After all, look around you at this world. What does it truly have to offer? Pleasure? Money? Power over others? Would we really trade everlasting and total happiness in heaven for any of these things? All these things were created by God for us. Not so we would spend our life seeking them as an end in themselves, but for us to use according to his holy will, not for our fleeting pleasures. All we have, good and bad, whether it be good looks, intelligence, a specific talent, all good things come from above. They are given us by God in order to help us save our souls. So why on earth would we look to these things to replace God and the things of heaven? Why look to them to help us go against the will of God, and commit sin? It makes no sense. Are we guilty of this? Let’s take a look back on the last year, find the faults that have taken us away from God instead of drawing us ever closer to him.

This last Sunday of the year, let’s make the resolution now to put an end in our life to whatever attracts us away from Our Blessed Lord. Let this attraction, this attachment, come to an end along with the Church’s year. So that next Sunday, the first Sunday of the next liturgical year, Advent Sunday, we can make New Year’s resolutions to bring us back to God. “Turn thou us, O God our Saviour. And let thine anger cease from us.” Words we say at the night office of the Church, Compline, every single day of the year. Let’s make it our prayer today. If within our soul we can find any traces of that “abomination of desolation” that Our Lord speaks about today, then let’s banish it! Mortal sin, and just as importantly, the attachment to mortal sin, any sin, must be rooted out and destroyed once and for all. Today. Before the year ends. Before our life ends.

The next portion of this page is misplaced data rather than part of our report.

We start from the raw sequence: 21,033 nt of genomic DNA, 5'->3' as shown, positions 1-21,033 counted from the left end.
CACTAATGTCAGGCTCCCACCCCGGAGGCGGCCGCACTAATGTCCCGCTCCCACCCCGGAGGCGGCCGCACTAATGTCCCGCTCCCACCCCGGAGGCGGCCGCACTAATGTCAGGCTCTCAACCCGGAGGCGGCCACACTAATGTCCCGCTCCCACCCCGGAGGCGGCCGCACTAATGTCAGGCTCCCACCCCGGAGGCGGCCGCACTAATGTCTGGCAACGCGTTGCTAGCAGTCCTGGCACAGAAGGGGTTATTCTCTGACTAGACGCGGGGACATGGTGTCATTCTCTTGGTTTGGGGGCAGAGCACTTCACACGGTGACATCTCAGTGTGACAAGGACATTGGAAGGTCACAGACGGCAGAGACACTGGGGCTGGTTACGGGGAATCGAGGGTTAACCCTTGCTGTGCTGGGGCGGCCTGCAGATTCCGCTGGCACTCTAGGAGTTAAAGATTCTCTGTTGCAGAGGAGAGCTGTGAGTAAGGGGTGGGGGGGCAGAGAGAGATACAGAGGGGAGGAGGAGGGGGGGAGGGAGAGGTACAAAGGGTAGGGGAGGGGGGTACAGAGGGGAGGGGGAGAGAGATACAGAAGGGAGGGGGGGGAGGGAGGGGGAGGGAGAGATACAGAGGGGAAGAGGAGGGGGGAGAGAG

Yesterday we celebrated the feast of the Presentation of the Blessed Virgin, another feast of Our Lady when the Mother of our Saviour appears in our lives to guide us, to be our shining light, our beacon, Guide of the Wanderer, Star of the Sea. When you look around the world, and see nothing but terror attacks, threats, death, confusion, when you’re confused and don’t know the right way, place yourself under her protection. Many years ago, she appeared to St. Catherine Labouré in the city of Paris and warned of the calamities that would one day come upon that city: “"The moment will come,” she said, “when the danger will be enormous; it will seem that all is lost; at that moment, I will be with you; have confidence... have confidence. Do not be discouraged. I shall be with you." Keep your Rosary beads in your hands, and ask your Mother in heaven to guide you to her side, always walking in the right direction. Always towards her divine Son, and never away, down the wrong path. Ask her to pray for you “now”, in this life, that you will see all the opportunities God gives you to do good. Ask her to pray for you so that you may have a happy death. A death where you can peacefully give up the ghost, and cheerfully go to your judgment with a clear conscience. Don’t fear what’s going on in the world, be afraid of what’s going on in your own soul. Don’t worry about the end of the world, worry about the end of yours. “Holy Mary, Mother of God, pray for us sinners, now and at the hour of our death, Amen.”

 Sermons from the Chaplain